Kismet is an advanced diagnostic tool for wireless networks. It is a passive network scanner that detects traffic from access points and wireless clients. Kismet is a free utility and can be downloaded from www.kismetwireless.com. Kismet monitors traffic sent from its users to find “closed” networks and logs all 802.11 frames. Kismet can track systems with multiple wireless cards. For wireless clients, Kismet displays MAC address, IP address and manufacturer information. Kismet saves all recorded frames to a standard pcap format. This allows you to use Ethereal or AirSnort to analyze the data.

Next Step: Develop a Wireless Security Policy

Once they understand the vulnerabilities on their wireless networks, security practitioners should develop a policy for securing wireless devices and transmissions. The scope of this policy covers all wireless data communication devices (e.g., personal computers, cellular phones, PDAs, etc.) connected to any of the organization’s networks. This includes any form of wireless communication device capable of transmitting packet data.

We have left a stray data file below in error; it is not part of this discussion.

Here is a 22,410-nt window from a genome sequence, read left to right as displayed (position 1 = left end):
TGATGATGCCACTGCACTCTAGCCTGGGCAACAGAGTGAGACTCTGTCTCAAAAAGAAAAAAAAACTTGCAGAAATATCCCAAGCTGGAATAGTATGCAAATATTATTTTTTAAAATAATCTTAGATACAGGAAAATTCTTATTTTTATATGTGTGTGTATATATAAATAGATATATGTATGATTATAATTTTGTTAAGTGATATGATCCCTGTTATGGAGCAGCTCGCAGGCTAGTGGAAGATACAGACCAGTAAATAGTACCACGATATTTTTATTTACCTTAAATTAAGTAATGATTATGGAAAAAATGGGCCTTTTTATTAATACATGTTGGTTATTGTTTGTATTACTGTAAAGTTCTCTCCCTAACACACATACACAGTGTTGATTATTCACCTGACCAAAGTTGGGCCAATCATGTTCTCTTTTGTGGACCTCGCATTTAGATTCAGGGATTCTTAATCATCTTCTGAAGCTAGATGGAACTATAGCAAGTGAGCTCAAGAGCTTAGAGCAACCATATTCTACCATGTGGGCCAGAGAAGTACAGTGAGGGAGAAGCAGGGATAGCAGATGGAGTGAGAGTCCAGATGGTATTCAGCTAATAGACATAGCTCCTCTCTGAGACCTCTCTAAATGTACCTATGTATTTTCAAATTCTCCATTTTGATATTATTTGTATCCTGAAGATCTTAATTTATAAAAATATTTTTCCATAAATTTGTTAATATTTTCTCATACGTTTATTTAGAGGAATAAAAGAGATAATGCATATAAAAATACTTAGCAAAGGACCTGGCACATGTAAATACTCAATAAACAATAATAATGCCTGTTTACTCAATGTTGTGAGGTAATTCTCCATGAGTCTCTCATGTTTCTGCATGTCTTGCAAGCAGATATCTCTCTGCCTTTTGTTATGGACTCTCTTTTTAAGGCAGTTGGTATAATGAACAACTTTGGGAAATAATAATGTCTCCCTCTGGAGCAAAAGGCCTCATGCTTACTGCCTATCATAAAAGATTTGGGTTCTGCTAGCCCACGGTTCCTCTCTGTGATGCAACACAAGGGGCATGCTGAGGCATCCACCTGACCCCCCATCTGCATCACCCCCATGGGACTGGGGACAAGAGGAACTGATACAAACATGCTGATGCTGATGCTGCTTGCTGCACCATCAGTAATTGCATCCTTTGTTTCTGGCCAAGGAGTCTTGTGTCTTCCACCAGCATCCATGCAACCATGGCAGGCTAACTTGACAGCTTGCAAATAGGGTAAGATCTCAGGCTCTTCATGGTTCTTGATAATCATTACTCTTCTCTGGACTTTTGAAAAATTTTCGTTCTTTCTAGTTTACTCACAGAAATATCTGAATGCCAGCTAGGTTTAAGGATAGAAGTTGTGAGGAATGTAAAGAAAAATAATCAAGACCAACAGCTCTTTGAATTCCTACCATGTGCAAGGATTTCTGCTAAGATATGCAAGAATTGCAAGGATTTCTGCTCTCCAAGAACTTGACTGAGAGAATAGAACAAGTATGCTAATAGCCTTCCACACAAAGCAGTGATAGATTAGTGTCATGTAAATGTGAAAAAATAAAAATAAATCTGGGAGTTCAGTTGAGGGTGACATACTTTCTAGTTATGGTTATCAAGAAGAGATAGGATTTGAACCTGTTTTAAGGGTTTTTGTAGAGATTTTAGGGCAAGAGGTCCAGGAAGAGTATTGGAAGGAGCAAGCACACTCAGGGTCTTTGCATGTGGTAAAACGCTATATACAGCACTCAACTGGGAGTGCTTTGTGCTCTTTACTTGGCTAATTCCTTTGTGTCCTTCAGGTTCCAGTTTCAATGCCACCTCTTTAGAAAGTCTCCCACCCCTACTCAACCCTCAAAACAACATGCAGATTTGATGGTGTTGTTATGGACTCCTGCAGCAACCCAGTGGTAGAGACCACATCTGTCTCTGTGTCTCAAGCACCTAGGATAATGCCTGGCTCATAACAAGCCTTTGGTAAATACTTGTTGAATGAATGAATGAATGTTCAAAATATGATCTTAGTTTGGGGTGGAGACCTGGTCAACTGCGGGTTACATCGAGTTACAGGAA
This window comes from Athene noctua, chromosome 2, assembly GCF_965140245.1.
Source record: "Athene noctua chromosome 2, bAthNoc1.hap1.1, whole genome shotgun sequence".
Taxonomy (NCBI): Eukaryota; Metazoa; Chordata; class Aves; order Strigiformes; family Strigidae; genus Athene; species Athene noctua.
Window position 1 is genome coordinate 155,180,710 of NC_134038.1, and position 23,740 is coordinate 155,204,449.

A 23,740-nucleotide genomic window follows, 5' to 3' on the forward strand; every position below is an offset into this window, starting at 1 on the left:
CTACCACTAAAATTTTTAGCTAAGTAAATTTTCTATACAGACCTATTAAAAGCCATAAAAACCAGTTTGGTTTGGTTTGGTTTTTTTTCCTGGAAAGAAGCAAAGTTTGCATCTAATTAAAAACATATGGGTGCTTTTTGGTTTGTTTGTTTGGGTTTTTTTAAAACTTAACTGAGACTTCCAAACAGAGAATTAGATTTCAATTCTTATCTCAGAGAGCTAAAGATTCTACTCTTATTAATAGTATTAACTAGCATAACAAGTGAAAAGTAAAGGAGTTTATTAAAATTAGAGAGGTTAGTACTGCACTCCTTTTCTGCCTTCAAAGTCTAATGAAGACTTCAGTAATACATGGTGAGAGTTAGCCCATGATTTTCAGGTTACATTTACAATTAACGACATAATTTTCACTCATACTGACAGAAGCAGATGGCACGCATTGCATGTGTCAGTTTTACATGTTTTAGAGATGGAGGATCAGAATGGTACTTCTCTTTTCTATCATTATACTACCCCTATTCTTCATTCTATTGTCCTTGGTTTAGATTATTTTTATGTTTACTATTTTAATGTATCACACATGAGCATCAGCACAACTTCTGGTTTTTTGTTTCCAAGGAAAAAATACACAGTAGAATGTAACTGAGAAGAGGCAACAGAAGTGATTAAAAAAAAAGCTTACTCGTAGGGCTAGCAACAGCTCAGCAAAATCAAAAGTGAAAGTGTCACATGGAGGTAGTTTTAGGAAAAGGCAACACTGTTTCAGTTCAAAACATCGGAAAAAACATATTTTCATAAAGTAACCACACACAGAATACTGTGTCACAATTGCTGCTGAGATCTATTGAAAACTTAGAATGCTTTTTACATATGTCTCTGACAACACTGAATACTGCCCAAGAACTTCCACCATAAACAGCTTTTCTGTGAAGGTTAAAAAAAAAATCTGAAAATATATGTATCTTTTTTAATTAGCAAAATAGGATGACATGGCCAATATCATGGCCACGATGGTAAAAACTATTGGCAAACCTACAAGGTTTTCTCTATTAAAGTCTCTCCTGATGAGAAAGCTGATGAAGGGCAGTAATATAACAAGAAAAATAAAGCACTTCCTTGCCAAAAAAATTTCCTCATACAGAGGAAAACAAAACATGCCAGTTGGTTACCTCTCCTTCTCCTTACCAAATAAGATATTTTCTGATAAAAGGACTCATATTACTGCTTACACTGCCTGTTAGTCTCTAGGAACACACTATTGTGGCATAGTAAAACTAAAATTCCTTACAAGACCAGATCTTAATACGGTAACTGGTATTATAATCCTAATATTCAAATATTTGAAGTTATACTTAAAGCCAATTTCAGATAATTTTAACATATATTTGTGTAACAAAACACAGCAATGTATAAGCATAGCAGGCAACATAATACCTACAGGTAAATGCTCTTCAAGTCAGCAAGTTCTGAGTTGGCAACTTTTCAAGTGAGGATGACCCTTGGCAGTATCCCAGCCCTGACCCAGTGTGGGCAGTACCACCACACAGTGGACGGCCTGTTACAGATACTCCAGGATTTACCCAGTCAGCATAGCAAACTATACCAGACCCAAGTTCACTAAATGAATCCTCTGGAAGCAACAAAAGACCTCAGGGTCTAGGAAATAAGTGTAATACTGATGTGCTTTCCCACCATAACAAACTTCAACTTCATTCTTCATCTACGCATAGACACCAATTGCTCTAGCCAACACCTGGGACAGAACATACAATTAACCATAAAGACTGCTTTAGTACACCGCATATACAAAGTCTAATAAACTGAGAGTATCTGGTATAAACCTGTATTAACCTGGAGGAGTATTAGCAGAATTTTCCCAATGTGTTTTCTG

The policy should include specific recommendations, such as:

  • Wireless implementations must maintain point-to-point hardware encryption of at least 128 bits.

 

  • Wireless devices must maintain a hardware address that can be registered and tracked (i.e., a MAC address).
  • Wireless devices must support strong user authentication that checks against an external database, such as TACACS+, RADIUS or something similar.
  • Laptop/PDA users must select strong passwords and must have anti-virus software installed with automatic updates.
  • Screensavers must be activated after two to three minutes of idle time.
  • Encryption must be used to store sensitive information on laptops.Wireless Design Best Practices